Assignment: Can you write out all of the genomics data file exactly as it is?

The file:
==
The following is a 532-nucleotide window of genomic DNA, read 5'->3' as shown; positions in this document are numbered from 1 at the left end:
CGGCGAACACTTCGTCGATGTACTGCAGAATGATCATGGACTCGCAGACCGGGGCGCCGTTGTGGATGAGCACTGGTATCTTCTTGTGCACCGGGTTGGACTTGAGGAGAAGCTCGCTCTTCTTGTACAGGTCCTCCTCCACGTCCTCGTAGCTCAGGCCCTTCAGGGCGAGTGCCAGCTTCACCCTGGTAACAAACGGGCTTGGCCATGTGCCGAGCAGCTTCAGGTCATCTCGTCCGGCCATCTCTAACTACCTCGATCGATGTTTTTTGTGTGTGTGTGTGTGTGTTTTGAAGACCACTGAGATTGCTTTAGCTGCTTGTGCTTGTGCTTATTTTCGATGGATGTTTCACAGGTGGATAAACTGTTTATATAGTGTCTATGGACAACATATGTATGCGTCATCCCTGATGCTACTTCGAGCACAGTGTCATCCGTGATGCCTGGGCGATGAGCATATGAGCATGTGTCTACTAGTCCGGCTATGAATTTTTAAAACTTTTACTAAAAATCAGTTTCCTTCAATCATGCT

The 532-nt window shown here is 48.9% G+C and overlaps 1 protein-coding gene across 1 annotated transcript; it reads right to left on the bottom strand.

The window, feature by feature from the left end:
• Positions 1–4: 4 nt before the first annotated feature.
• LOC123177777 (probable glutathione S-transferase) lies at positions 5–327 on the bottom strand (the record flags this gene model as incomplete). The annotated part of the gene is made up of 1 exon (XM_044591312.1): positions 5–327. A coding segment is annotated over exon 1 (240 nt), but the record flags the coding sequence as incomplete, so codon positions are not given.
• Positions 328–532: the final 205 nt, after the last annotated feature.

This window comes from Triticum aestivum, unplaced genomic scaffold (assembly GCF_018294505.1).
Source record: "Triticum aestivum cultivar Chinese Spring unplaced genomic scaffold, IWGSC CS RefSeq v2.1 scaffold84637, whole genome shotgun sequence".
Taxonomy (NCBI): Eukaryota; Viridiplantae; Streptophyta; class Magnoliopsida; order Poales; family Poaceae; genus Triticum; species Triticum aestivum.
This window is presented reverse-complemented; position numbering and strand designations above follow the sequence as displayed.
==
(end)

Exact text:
The following is a 532-nucleotide window of genomic DNA, read 5'->3' as shown; positions in this document are numbered from 1 at the left end:
CGGCGAACACTTCGTCGATGTACTGCAGAATGATCATGGACTCGCAGACCGGGGCGCCGTTGTGGATGAGCACTGGTATCTTCTTGTGCACCGGGTTGGACTTGAGGAGAAGCTCGCTCTTCTTGTACAGGTCCTCCTCCACGTCCTCGTAGCTCAGGCCCTTCAGGGCGAGTGCCAGCTTCACCCTGGTAACAAACGGGCTTGGCCATGTGCCGAGCAGCTTCAGGTCATCTCGTCCGGCCATCTCTAACTACCTCGATCGATGTTTTTTGTGTGTGTGTGTGTGTGTTTTGAAGACCACTGAGATTGCTTTAGCTGCTTGTGCTTGTGCTTATTTTCGATGGATGTTTCACAGGTGGATAAACTGTTTATATAGTGTCTATGGACAACATATGTATGCGTCATCCCTGATGCTACTTCGAGCACAGTGTCATCCGTGATGCCTGGGCGATGAGCATATGAGCATGTGTCTACTAGTCCGGCTATGAATTTTTAAAACTTTTACTAAAAATCAGTTTCCTTCAATCATGCT

The 532-nt window shown here is 48.9% G+C and overlaps 1 protein-coding gene across 1 annotated transcript; it reads right to left on the bottom strand.

The window, feature by feature from the left end:
• Positions 1–4: 4 nt before the first annotated feature.
• LOC123177777 (probable glutathione S-transferase) lies at positions 5–327 on the bottom strand (the record flags this gene model as incomplete). The annotated part of the gene is made up of 1 exon (XM_044591312.1): positions 5–327. A coding segment is annotated over exon 1 (240 nt), but the record flags the coding sequence as incomplete, so codon positions are not given.
• Positions 328–532: the final 205 nt, after the last annotated feature.

This window comes from Triticum aestivum, unplaced genomic scaffold (assembly GCF_018294505.1).
Source record: "Triticum aestivum cultivar Chinese Spring unplaced genomic scaffold, IWGSC CS RefSeq v2.1 scaffold84637, whole genome shotgun sequence".
Taxonomy (NCBI): Eukaryota; Viridiplantae; Streptophyta; class Magnoliopsida; order Poales; family Poaceae; genus Triticum; species Triticum aestivum.
This window is presented reverse-complemented; position numbering and strand designations above follow the sequence as displayed.